by Legrand H. Clegg II

Every October, Americans pause to celebrate Columbus Day. Children are taught that the Italian navigator discovered America. Parades are held in his honor and tributes tell of his skill, courage and perseverance.

Historians, archeologists, anthropologists and other scientists and scholars now know that Columbus did not discover America. Not only were Native Americans present when he reached the New World, but also Africans, Asians and Europeans, among others, had been sailing to America thousands of years before Columbus ventured across the Atlantic.

The Olmec civilization, the first significant civilization in Mesoamerica, is best known for the colossal carved heads in Central Mexico, clearly crafted in the likeness of Africans, that serve as evidence that Africans sailed to the New World before Columbus. The same civilization that created these giant heads was also responsible for introducing written language, arts, sophisticated astronomy and mathematics to Mesoamerican civilization, ancient African historian Professor Van Sertima explains. Other evidence of African presence in and trade with the Americas before Columbus is the discovery of South American cocaine in Egyptian mummies and North American cotton in West Africa.
The Olmec civilization, the first significant civilization in Mesoamerica, is best known for the colossal carved heads in Central Mexico, clearly crafted in the likeness of Africans, that serve as evidence that Africans sailed to the New World before Columbus. The same civilization that created these giant heads was also responsible for introducing written language, arts, sophisticated astronomy and mathematics to Mesoamerican civilization, ancient African historian Professor Van Sertima explains. Other evidence of African presence in and trade with the Americas before Columbus is the discovery of South American cocaine in Egyptian mummies and North American cotton in West Africa.

Of the various people who reached America before Columbus, Black Africans appear to have been the first, to have made the most contacts and to have had the greatest influence. As a matter of fact, in the recent book, “The First Americans Were Africans: Documented Evidence,” David Imhotep proves that Black Africans reached the New World as early as 56,000 years ago!

During the 19th and 20th centuries, several scholars wrote books and articles about this subject and urged the academic establishment to change primary and secondary curricula across the country to reflect the great contributions of African people to early America. Unfortunately, such pleas fell on deaf ears. So again this October our children are being taught the myth that Columbus discovered America.

Of the various people who reached America before Columbus, Black Africans appear to have been the first, to have made the most contacts and to have had the greatest influence.

Several years ago, a group of 13 African Americans participated in a study tour of numerous Mexican archeological sites. Led by the renowned Black historian and architect Mathu Otir and two Mexican guides, we visited numerous museums, temples, pyramids and cities, most of which reflected the genius of the Native American Mayans and Aztecs. Toward the end of the tour, in southern Mexico, we began to see the remains of an ancient Black presence.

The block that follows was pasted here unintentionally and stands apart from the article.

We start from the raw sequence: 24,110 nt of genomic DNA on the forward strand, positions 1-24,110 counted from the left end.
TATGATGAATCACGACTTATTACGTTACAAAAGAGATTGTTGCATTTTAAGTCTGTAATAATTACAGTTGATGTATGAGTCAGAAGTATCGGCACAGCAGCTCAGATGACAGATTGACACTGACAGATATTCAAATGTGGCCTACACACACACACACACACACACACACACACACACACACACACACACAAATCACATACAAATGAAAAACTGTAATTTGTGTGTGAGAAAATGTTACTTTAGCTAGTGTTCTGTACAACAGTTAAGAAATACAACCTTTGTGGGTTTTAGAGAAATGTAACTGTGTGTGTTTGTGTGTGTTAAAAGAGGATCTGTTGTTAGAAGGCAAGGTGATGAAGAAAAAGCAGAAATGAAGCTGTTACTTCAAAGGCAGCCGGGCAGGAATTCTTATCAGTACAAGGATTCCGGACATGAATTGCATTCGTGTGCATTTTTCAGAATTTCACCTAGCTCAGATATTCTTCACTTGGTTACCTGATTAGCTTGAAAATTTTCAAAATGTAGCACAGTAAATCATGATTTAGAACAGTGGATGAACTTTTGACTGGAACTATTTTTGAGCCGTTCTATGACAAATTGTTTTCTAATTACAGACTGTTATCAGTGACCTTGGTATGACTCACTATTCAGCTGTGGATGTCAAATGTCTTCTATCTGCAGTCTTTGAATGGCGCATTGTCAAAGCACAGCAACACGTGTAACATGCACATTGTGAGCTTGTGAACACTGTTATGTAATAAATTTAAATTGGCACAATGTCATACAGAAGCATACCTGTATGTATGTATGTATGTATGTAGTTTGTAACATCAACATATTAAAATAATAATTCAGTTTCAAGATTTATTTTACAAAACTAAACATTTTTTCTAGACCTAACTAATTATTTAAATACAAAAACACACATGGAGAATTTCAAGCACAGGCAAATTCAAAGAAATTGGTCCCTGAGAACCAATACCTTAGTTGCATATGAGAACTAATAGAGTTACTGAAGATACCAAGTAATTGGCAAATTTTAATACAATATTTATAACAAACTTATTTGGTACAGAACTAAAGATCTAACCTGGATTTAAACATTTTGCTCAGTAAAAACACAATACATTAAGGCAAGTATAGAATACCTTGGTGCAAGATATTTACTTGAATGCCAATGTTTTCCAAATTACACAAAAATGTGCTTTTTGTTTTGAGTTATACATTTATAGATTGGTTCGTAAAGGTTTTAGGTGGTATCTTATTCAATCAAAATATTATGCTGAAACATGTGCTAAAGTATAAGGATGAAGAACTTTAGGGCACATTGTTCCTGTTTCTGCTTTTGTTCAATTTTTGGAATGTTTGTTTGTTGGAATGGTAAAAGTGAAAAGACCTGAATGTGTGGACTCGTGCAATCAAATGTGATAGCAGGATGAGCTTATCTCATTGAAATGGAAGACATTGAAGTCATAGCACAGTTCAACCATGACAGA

Evidence of the early Africans is widespread and varied. Dozens of majestic stone heads have been found at ancient sacred sites, such as La Venta and Tres Zapotes, in southern Mexico. Ranging up to 9 feet and 4 inches in height, with a circumference of 22 feet, and weighing 30 to 40 tons, these colossal statues depict helmeted Black men with large eyes, broad fleshy noses and full lips. They appear to represent priest-kings who ruled vast territories in the ancient New World from provinces near the Gulf of Mexico.

In the holy city of La Venta, dating back to at least 1500 BC, four of these large stone heads were discovered on a ceremonial platform featuring a miniature step pyramid and a conical pyramid – the earliest of such monuments to appear in the Americas.

Evidence of the early Africans is widespread and varied.

Other artwork also serves as evidence of Africans in America before Columbus. For years, the late art historian Alexander Von Wuthenau collected ancient clay figurines that provide clues regarding the diversity of America’s pre-Columbian population.

His remarkable African collection depicts priests, chiefs, dancers, wrestlers, drummers, beautiful women and stately men – a collage of Black people who occupied every stratum of societies from Mexico to South America.

Negroid skulls and skeletons have also been found throughout the New World. Polish professor Andrzej Wiercinski has revealed the discovery of African skulls at Olmec sites in Tlatilco, Cerro de las Mesas and Monte Alban. Furthermore, very ancient African skeletons have been unearthed in California, Mexico, Central and South America.

The best evidence of the Black presence in America before Columbus comes from the pen of the “great discoverer” himself. In his journal on his second voyage, Columbus reported that when he reached Haiti, the Native Americans told him that black-skinned people had come from the south and southeast in boats trading in gold-tipped metal spears. At least a dozen other European explorers, including Vasco Nunez de Balboa, also reported seeing or hearing of “Negroes” when they reached the New World.

Nicholas Leon, an eminent Mexican authority, recorded the oral traditions of his people. Some of them reported that “the oldest inhabitants of Mexico were Blacks … [T]he existence of Blacks and giants is commonly believed by nearly all the races of our soil, and in their various languages they had words to designate them.”

Early Mexican scholars were convinced that the impact of the Black explorers on the New World was profound and enduring. One author, J.A. Villacorta, has written: “Any way you view it, Mexican civilization had its origin in Africa.”

Modern excavations throughout Latin America appear to confirm Villacorta’s conclusions. The Olmec civilization, which appears to have been of African origin or to have been dominated by Africans, was the Mother Culture of Mexico. Of this, Michael Coe, the leading American historian on Mexico, has written that, “there is not the slightest doubt that all later civilizations in [Mexico and Central America], rest ultimately on an Olmec base.”